Note that I didn’t ask him whether the money was his. I left it up to him to tell me if it wasn’t. I was just happy to have concluded the business in a way that was good for somebody. I went home, and managed to fill of three or four of the new bags before it got too dark out.

It was only on the way home that I wondered, Where was the person who had been in the passenger seat? And if there hadn’t been anyone in the passenger seat, how did the bill fall on that side of the vehicle? I decided he had dropped it on his side, and wind had blown it under the SUV to the other side. Except, I reminded myself, there had been no wind that day while I was working outside.

Whatever. As I type this, I recall that there was a bunch of stuff sitting on that passenger seat — a jacket or sweater and several other items — and I had just dropped the bill among the clutter. So… that would indicate that maybe no one had been sitting there. Which means… oh, I don’t know.

I think it was his money. But honestly, I was just glad to get rid of it.

A brief postscript: On Sunday, as we were about to resume bagging up the pine straw, I walked up to a pile of it right by the curb, and… there was a $20 bill there. I said, this one I’m keeping, and stuck it in my pocket, thereby increasing the amount of money I had on me by 2,000 percent. It was on my property, after all. And we laughed. But we knew it probably belonged to our daughter, because she sometimes parks in that very spot.

I meant to ask her about it when she got home from work last night. I forgot…

Start your week off right: The Office in Middle Earth

I missed this Saturday night, but had it brought to my attention this morning via Facebook.

I’m not a huge fan of the three-feature-film version of “The Hobbit,” but I love the original “Office,” right down to the “Handbags and Gladrags” theme music.

I love the concept, and it’s well executed in parts. I’m particularly impressed that Martin Freeman seems to still be in touch with his “Tim” character after all these years.

Enjoy.

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Hispanic buying power

Shell Suber over at the Felkel Group has been sending out releases on behalf of a business groups pushing for what President Obama (and his predecessor, and John McCain, and Lindsey Graham) has been pressing for — comprehensive immigration reform.

Here’s the latest:

NEW REPORT SHOWS HISPANICS RESPONSIBLE FOR

$605 BILLION IN ANNUAL U.S. SPENDING POWER,

$190 BILLION IN TAX REVENUE

 

One Out of Every Ten Dollars of

Spending Power in U.S. in 2013 Held by Hispanics

 

COLUMBIA, SC — Yesterday the Partnership for a New American Economy released a new report highlighting the important role that both native and foreign-born Hispanics play as consumers, purchasing goods and services that circulate money through the economy and help to grow and sustain businesses. The report also highlights their contributions to tax revenue, Medicare, and Social Security programs.

 

“In South Carolina, we have known for some time the positive and vital impact Hispanics play in our state’s economy,” said Gustavo Nieves of the South Carolina Hispanic Chamber of Commerce. “This report from PNAE vividly quantifies that positive impact. At the SCHCC, we work with Hispanic businesses throughout South Carolina to promote growth, employment, and profitability. This report demonstrates the contributions of Hispanics as both consumers and entrepreneurs in the economic engine of our state and nation.”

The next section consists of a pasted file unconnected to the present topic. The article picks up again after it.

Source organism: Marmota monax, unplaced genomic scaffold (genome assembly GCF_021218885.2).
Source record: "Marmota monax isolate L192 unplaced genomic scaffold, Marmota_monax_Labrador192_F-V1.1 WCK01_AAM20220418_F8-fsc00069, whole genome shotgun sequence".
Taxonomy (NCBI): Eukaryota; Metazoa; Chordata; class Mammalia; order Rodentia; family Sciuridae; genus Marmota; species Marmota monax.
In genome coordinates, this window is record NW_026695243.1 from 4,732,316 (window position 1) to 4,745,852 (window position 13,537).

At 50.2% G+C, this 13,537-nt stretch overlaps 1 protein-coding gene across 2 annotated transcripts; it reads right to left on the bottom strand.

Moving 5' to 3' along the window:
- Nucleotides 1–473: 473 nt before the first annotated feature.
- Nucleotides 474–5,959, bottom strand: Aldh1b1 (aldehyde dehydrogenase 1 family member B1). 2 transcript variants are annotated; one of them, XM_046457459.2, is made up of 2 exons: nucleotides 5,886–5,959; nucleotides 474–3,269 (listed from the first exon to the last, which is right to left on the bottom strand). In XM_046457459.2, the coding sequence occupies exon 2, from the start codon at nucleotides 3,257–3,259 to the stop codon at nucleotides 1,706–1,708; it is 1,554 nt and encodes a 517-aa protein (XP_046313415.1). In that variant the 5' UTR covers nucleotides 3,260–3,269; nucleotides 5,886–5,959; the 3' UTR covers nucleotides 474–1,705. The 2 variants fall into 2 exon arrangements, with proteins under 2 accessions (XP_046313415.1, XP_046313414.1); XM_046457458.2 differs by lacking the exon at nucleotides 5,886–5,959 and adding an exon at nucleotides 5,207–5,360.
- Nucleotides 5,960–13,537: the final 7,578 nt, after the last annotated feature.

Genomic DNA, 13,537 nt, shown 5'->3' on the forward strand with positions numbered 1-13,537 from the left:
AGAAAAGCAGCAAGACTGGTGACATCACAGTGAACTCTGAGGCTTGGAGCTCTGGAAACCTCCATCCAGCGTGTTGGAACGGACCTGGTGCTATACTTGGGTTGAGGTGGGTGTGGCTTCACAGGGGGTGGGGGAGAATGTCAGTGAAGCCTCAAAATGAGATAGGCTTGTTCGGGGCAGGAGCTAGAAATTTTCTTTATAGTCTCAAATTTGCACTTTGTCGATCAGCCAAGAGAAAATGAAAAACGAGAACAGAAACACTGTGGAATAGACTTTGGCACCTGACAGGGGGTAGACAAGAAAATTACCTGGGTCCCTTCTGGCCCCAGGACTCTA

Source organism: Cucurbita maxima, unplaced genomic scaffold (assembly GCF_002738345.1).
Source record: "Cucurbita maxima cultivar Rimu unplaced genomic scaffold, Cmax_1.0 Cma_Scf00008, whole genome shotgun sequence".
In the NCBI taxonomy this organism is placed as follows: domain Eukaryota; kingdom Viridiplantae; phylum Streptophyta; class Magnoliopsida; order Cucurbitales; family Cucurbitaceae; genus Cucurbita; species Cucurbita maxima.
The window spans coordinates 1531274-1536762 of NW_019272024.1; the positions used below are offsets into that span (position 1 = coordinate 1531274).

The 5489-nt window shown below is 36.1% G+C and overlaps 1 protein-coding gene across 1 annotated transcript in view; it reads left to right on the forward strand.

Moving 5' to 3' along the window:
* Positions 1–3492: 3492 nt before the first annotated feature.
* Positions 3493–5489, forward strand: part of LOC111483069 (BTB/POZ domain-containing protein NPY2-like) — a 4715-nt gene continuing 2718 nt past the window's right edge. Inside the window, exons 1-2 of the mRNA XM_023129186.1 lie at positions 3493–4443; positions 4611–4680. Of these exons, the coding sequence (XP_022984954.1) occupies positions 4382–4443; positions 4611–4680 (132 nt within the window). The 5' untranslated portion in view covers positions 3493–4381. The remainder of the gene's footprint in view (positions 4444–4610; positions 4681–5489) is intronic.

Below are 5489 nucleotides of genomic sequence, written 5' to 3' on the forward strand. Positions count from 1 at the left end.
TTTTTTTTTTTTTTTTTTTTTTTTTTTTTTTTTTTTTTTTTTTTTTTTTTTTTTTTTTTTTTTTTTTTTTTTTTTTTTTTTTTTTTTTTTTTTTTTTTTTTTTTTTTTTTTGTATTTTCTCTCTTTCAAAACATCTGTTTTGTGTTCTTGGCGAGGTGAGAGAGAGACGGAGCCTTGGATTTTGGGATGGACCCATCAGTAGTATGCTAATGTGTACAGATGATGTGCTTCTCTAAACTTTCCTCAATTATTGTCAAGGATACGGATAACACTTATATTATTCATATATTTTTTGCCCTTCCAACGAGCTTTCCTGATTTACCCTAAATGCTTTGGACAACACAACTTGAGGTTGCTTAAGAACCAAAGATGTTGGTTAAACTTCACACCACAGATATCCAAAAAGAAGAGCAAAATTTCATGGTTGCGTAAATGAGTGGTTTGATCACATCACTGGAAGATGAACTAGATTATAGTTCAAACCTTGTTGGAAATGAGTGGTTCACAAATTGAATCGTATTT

Report Key Findings

 

  • Hispanic households, both native and foreign-born, account for a large portion of America’s overall spending power. In 2013, Hispanics had an estimated after-tax income of more than $605 billion. That figure is equivalent to almost one out of every 
10 dollars of disposable income held in the United States that year. Foreign-born Hispanic households made up a sizeable portion of that figure: We estimate their spending power totaled $287 billion that year.

 

  • The growing earnings of Hispanic households have made them major contributors to U.S. tax revenue. In 2013, Hispanic households contributed more than $190 billion to U.S. tax revenues as a whole, including almost $67 billion in state and local tax payments. Of this, foreign-born Hispanics contributed more than $86 billion in tax revenues nationwide. That included almost $32 billion in state and local taxes and more than $54 billion in taxes to the federal government.

 

  • In some states, Hispanics now account for a large percentage of spending power and tax revenues overall. In both Texas and California, Hispanic households had more than $100 billion in after-tax income in 2013, accounting for more than one of every five dollars available to spend in each state that year. In Arizona, a state with a rapidly growing Hispanic population, their earnings after taxes accounted for almost one-sixth of the spending power in the state. In Florida, Hispanics contributed more than one out of every six dollars in tax revenue paid by residents of the state.